Archive for July, 2011

Guest Post At Bruce Clay’s Blog: 10 Image SEO Tips For Local

Friday, July 29th, 2011

I was excited to be invited to write a guest piece over at Bruce Clay Inc’s blog this week, and my article on “10 Image Optimization Tips for Local SEO“┬áprovides a few ideas to help further enhance a small business’s local search signals.

Bruce Clay is of course a well-known and well-established technical search marketing expert who helped pioneer the field, and I recall reading his work and sitting in on his presentations at industry conferences from the very early days of SEO, back when I was working in obscurity within a big mega-corporation. So, it was a particular honor for me to be invited to foist my thoughts on — I mean contribute a professional article on — his blog!

In all seriousness, I’ve used Bruce Clay’s tools over time, and I believe his LocalPack business listing distribution service is well worthwhile for any business beginning to establish its listing information in major online directories and local search engines everywhere. (And, FYI, this was not a paid endorsement a quid pro quo endorsement by me — Bruce Clay’s people have not asked me to write about their products nor link to them, and I have no financial connection with them.)

LocalPack business listing citation distribution service at Bruce Clay Inc.

I’ve also particularly enjoyed reading work by the various other authors and editors who work at Bruce Clay Inc — Susan Esparza, Jessica Lee, and Virginia Nussey.

Thank you guys for inviting me in to participate on your blog, and making me feel welcome!

Google’s New Content Delivery Network (CDN)

Friday, July 29th, 2011

Google Page Speed Service - Content Delivery Network CDNI posted a piece about Google’s new “Page Speed Service” over on SEM Clubhouse this morning, and in it I describe a bit of how it will speed up websites and thus help with both SEO and user-experience. Those are mostly good things.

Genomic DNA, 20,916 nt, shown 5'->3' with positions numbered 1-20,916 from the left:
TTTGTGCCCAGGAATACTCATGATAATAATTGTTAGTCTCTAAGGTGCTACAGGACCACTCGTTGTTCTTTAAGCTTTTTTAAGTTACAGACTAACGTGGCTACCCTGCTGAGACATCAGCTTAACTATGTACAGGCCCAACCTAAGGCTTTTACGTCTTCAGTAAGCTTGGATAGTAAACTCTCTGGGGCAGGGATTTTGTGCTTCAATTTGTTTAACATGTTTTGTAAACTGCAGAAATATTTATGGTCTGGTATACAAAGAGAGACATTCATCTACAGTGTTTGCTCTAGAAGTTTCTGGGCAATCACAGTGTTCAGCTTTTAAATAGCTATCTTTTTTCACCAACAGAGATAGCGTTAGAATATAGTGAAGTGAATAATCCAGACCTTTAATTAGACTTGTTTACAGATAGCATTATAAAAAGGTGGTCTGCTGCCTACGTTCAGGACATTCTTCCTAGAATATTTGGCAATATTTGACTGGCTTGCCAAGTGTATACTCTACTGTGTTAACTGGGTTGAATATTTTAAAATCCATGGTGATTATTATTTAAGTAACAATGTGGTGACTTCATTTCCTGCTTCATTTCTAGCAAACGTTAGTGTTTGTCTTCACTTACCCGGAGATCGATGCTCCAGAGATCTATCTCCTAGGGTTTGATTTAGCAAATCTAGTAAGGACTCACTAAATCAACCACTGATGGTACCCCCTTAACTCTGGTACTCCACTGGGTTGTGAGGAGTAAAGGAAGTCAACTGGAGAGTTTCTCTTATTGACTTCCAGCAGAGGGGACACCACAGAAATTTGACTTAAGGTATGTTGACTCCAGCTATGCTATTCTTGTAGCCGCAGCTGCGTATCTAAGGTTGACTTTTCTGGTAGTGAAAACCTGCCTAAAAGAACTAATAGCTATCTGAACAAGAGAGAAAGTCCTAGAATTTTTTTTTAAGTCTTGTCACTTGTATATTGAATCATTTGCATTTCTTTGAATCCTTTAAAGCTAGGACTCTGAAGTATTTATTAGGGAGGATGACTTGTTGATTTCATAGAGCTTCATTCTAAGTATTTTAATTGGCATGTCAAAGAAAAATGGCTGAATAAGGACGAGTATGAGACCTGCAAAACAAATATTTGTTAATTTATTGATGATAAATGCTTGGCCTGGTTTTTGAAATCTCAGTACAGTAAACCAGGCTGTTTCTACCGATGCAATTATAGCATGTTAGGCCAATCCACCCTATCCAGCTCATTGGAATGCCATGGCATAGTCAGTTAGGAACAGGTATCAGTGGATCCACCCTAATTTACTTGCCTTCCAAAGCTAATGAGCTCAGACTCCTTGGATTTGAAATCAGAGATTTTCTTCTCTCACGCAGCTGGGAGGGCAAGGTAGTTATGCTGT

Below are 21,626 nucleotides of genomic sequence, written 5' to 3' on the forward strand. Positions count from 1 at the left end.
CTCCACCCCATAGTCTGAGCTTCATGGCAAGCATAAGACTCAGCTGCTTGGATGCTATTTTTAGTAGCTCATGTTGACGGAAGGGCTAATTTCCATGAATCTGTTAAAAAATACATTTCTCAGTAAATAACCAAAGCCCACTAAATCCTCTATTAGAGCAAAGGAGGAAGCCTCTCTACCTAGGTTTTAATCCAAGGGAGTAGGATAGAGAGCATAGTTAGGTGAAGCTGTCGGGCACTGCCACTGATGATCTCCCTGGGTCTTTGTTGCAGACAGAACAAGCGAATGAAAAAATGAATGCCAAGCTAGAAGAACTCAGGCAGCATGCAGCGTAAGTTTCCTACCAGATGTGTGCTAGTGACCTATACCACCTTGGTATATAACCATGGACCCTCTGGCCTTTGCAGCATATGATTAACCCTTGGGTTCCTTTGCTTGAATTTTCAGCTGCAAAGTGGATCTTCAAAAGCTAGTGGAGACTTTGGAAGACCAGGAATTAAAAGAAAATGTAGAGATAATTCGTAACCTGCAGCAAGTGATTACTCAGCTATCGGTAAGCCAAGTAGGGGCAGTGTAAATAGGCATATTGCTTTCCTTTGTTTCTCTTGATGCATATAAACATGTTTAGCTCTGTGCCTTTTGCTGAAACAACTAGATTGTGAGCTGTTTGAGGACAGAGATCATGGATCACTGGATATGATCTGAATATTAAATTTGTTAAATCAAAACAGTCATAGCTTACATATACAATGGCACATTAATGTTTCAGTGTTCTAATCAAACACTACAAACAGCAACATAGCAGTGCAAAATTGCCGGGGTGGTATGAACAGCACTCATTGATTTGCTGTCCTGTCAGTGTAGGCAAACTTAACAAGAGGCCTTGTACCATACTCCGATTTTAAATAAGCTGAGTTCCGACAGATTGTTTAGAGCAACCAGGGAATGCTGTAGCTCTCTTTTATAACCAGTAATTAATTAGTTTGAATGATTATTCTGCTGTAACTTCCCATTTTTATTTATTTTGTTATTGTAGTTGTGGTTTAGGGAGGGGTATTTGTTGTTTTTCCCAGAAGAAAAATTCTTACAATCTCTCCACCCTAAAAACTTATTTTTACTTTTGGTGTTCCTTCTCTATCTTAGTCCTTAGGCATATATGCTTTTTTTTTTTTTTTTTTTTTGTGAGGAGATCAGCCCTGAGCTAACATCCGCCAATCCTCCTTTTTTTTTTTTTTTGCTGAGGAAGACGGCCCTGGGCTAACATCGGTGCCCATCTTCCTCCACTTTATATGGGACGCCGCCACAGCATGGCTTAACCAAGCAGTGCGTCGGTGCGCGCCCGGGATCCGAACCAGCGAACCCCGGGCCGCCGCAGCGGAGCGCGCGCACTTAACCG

But, I go on to compare it a little with old AOL service processes. Like the old AOL service, which used to compress and cache webpages across the internet (sometimes changing those pages for the worse), the Google service is also a little disturbing in the “Big Brother” sense.

Google, through search, already occupies so much of consumers’ time on the internet, and it’s often the first leg or starting-off-point for many consumers’ web interactions. If large numbers of websites also use the Page Speed Service, then Google could be hosting the entire end-to-end experience for the internet.

If they start using their dark fiber network as part of the routing of this new Content Delivery Network, one’s internet usage moves partially off of the shared public grid onto a completely private network. Your user experience would not necessarily be altered, but it’s disturbing from the standpoint of it beginning to build a defacto “walled-garden” experience upon the infrastructure of a single company which begins to resemble the mother of all monopolies.

When an internet experience (or mobile access experience) is completely within a silo, it risks having all sorts of odd rules imposed upon it. Such as a lack of network neutrality, the forcible intrusion of unwanted ads, snooping, and outright suppression of materials not deemed to be in the best interests of the owner corporation.

While Google has been known for being more philosophically against censorship and suppression, and has been a supporter (to some degree) of net neutrality, the potential for issues if they own the end-to-end web experience expand exponentially. The old adage applies, regardless of good intentions: “It’s not wise to put all your eggs in one basket.”